Belkin is listing the surge protector with a modest $25 price on their site and list it as “Coming soon”. As soon as this becomes available I’ll grab one and post a review here.

via the Daily Giz Wiz podcast

Shell variables give us a place to store values for use by the system, our shell, shell scripts or by programs we run. Each session in UNIX has a set of variables that collectively are referred to as the environmental variables. These variables tell the system where to find applications and documentation, where the user’s home directory is, the current working directory and much more. You can easily view all the environmental variables in the current session with the env command:

$ env
TERM=vt102
SHELL=/bin/bash
SSH_CLIENT=192.168.2.1 54620 22
OLDPWD=/export/home/oracle
SSH_TTY=/dev/pts/1
USER=oracle
MAIL=/var/mail//oracle
PATH=/usr/bin:/usr/ucb:/etc:.
PWD=/u01
TZ=US/Eastern
PS1=$
SHLVL=1
HOME=/export/home/oracle
LOGNAME=oracle
SSH_CONNECTION=192.168.2.1 54620 192.168.2.100 22
_=/usr/bin/env

These are some of the default variables provided by the system. As Oracle users we’re also familiar with shell variables such as $ORACLE_HOME and $ORACLE_SID.

While most of the environmental variables in the output above are set by the system, variables like $ORACLE_HOME need to be set by the user. In the bourne and bash shells, environmental variables are set by giving the variable name, the equal sign (=) and then the value the variable should be set to. The variable must then be exported with the export command so it can become available to subsequent commands.

$ ORACLE_HOME=/u01/app/oracle/product/10.2.0/Db_1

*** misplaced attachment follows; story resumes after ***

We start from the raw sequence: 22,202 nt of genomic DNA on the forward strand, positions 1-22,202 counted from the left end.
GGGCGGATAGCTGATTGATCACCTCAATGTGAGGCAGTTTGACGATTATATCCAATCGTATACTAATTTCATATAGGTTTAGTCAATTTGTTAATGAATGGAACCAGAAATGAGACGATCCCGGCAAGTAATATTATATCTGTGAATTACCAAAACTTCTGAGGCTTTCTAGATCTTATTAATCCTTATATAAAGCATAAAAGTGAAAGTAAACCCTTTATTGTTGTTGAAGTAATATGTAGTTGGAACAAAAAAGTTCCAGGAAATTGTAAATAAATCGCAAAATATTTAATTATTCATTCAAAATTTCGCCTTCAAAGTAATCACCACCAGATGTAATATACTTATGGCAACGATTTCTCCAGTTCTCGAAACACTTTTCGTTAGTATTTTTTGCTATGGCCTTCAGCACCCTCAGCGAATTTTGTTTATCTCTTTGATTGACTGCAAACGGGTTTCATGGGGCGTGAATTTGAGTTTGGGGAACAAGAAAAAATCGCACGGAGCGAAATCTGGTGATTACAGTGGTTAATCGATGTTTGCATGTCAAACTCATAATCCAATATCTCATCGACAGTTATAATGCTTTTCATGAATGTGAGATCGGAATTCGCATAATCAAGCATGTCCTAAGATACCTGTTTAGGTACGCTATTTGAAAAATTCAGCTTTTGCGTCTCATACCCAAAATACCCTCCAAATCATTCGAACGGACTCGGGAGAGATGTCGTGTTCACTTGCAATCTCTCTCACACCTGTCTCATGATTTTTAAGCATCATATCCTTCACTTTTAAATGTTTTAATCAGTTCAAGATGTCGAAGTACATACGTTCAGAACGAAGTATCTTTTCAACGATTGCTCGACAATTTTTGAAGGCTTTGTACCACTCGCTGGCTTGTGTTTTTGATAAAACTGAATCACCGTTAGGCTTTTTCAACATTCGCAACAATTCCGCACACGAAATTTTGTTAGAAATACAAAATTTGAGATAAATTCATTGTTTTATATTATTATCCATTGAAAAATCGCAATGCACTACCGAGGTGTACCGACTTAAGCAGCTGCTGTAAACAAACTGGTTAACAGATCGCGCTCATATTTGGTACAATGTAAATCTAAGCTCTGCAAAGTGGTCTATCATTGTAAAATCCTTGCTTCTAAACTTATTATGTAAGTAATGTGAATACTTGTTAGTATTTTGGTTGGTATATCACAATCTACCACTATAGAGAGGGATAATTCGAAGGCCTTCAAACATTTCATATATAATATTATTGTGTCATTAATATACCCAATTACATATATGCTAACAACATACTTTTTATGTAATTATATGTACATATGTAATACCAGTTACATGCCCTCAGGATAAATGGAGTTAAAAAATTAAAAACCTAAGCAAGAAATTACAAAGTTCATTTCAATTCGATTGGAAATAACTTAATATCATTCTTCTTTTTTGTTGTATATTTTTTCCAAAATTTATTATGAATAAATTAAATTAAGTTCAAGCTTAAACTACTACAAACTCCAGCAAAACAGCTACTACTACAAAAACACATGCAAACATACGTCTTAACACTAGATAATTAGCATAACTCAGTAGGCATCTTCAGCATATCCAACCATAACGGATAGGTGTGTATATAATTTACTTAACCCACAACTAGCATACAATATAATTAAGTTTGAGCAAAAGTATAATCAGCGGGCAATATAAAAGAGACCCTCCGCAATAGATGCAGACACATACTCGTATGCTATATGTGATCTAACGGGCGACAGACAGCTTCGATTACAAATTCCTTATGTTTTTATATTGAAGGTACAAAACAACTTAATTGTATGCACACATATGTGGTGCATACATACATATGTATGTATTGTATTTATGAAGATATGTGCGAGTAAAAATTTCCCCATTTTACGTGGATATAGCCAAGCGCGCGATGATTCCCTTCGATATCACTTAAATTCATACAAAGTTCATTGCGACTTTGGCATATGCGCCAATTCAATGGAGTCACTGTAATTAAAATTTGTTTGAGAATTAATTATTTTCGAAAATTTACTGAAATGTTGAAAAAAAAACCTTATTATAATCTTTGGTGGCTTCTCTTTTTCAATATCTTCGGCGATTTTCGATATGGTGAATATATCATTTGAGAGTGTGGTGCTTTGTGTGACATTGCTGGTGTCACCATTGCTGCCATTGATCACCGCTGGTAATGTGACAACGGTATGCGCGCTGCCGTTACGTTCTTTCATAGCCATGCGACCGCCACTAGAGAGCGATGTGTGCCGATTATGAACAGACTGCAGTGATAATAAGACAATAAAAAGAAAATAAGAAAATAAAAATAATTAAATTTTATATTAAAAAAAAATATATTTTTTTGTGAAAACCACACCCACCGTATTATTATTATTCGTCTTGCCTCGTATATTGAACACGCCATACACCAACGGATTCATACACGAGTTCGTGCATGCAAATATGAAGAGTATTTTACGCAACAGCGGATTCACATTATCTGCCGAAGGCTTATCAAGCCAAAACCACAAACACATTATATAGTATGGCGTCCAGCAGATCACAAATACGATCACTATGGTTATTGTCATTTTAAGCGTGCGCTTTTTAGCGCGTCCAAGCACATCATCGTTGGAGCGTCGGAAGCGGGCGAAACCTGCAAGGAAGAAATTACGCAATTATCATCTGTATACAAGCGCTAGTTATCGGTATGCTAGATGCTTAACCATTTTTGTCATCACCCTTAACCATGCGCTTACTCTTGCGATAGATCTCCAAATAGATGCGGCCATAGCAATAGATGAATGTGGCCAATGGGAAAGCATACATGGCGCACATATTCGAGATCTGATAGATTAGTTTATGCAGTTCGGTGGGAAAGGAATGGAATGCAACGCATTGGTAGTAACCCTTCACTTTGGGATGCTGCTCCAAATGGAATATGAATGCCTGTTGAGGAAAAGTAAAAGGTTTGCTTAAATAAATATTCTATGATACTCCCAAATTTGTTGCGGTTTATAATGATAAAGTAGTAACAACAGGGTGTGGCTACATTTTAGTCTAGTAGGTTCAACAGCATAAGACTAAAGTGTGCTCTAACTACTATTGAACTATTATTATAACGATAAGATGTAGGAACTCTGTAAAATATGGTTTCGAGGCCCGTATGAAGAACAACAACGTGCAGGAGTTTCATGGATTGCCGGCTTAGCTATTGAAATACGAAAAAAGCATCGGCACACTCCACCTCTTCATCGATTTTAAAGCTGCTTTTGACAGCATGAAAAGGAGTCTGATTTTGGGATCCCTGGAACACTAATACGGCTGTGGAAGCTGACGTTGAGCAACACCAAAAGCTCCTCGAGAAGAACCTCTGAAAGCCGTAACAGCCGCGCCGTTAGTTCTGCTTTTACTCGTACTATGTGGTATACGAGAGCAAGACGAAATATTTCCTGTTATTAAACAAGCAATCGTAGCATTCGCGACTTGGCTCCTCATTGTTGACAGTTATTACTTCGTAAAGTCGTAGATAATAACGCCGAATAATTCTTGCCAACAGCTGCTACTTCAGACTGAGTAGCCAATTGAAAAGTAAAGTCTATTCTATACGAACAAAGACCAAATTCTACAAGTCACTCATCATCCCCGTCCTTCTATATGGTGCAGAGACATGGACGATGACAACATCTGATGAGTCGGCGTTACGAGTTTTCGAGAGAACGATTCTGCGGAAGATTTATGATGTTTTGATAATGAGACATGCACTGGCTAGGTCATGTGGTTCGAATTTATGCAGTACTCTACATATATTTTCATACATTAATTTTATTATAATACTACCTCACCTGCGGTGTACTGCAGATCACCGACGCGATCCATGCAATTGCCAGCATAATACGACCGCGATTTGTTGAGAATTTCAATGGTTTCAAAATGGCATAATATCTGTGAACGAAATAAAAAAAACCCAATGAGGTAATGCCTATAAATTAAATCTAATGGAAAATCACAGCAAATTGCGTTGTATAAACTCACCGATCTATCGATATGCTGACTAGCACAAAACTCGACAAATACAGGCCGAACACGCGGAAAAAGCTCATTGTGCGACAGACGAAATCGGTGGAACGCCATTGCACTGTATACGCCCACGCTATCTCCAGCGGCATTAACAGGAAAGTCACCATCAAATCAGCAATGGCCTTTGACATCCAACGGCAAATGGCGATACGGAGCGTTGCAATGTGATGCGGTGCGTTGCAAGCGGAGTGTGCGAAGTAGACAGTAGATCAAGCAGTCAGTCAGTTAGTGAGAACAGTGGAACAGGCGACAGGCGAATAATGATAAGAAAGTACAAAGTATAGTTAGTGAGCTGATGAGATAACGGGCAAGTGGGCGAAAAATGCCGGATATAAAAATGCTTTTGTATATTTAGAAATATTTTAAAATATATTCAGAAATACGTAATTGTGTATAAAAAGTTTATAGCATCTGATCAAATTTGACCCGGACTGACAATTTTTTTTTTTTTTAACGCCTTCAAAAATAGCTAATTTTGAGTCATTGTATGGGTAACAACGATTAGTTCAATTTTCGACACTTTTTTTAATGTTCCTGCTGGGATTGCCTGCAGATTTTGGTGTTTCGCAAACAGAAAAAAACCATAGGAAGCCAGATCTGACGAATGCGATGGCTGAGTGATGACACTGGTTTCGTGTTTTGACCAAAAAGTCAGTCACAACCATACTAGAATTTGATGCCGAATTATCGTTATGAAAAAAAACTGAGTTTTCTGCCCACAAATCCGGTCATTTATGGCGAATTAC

$ export ORACLE_HOME
$ echo $ORACLE_HOME
/u01/app/oracle/product/10gR2/db_1

When setting variables you simply use the variable name; however, as we see in the above example we use the $ prefix to retrieve the value of a variable. You may also see the variable definition followed by the export on the same line separated by a semicolon. The semicolon marks the end of the first command allowing the commands to be executed as if they were on separate lines.

These exported environmental variables typically affect how UNIX and Linux behave or how other commands run. Though not a rule, environmental variable names are typically all uppercase. Lowercase variable names are typically used for local shell variables that are only needed in the current session or script. Local shell variables need not be exported.

$ day=Monday
$ echo $day
Monday

It’s important to remember that shell variables are specific to a session, not a user. That means if you change the environment variables in one session it will not have any effect on other active sessions.

Beyond the familiar Oracle related shell variables we’ll be using shell variables for storing date information, file and directory names, passwords and much more.

Oracle Shell ScriptingFor more information like this check out my book Oracle Shell Scripting, only $34.95 from Rampant TechPress.

Buy it now!